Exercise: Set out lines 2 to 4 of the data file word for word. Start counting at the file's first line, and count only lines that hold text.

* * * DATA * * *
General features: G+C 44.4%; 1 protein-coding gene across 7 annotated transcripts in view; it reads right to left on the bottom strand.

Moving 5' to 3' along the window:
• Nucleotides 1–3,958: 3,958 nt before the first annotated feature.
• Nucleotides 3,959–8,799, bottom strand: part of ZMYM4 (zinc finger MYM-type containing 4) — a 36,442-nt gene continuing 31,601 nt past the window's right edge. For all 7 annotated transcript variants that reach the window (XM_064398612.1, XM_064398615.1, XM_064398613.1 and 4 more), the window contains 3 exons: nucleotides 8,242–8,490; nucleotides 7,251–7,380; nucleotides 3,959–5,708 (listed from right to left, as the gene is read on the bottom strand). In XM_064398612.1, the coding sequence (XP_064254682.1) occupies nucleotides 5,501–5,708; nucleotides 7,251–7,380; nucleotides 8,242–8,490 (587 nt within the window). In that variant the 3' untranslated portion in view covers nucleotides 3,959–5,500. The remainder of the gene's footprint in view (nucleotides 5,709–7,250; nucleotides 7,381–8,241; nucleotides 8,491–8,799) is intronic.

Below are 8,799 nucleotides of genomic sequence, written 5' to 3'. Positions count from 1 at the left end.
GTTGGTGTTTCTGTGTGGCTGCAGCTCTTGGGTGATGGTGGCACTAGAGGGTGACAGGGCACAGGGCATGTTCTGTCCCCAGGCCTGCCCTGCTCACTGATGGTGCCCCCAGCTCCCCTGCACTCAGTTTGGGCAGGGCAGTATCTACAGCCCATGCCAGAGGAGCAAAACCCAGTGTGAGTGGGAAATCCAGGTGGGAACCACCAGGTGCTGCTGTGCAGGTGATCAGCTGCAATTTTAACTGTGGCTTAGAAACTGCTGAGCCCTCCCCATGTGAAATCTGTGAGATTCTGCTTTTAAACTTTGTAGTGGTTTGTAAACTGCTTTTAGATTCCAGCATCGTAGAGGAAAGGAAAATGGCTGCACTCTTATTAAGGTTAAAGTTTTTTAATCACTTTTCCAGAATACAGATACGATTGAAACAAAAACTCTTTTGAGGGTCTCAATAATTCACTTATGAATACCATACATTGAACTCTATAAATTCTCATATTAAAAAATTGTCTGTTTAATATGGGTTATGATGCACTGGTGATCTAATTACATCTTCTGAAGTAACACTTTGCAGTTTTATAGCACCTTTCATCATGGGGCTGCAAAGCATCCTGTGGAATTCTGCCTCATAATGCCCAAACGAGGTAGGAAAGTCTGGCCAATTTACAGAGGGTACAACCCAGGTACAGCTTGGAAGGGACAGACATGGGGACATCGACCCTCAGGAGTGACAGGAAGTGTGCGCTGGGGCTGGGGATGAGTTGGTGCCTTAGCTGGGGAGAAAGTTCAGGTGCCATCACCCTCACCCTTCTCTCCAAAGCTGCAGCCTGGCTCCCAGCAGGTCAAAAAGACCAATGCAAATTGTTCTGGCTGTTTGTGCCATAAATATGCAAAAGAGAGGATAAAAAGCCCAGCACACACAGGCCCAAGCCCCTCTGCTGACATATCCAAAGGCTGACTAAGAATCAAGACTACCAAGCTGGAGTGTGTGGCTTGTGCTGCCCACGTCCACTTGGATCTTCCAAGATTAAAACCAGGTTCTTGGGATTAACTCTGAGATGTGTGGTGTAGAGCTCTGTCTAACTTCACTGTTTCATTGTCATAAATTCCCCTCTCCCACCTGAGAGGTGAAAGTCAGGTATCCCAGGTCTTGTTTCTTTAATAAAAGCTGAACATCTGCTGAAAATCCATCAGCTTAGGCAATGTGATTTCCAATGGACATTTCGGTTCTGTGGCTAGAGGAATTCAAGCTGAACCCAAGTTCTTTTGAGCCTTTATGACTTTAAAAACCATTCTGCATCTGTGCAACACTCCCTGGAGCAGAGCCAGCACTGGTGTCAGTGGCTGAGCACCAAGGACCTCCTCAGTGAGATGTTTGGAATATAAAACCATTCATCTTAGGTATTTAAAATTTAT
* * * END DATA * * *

Moving 5' to 3' along the window:
• Nucleotides 1–3,958: 3,958 nt before the first annotated feature.
• Nucleotides 3,959–8,799, bottom strand: part of ZMYM4 (zinc finger MYM-type containing 4) — a 36,442-nt gene continuing 31,601 nt past the window's right edge. For all 7 annotated transcript variants that reach the window (XM_064398612.1, XM_064398615.1, XM_064398613.1 and 4 more), the window contains 3 exons: nucleotides 8,242–8,490; nucleotides 7,251–7,380; nucleotides 3,959–5,708 (listed from right to left, as the gene is read on the bottom strand). In XM_064398612.1, the coding sequence (XP_064254682.1) occupies nucleotides 5,501–5,708; nucleotides 7,251–7,380; nucleotides 8,242–8,490 (587 nt within the window). In that variant the 3' untranslated portion in view covers nucleotides 3,959–5,500. The remainder of the gene's footprint in view (nucleotides 5,709–7,250; nucleotides 7,381–8,241; nucleotides 8,491–8,799) is intronic.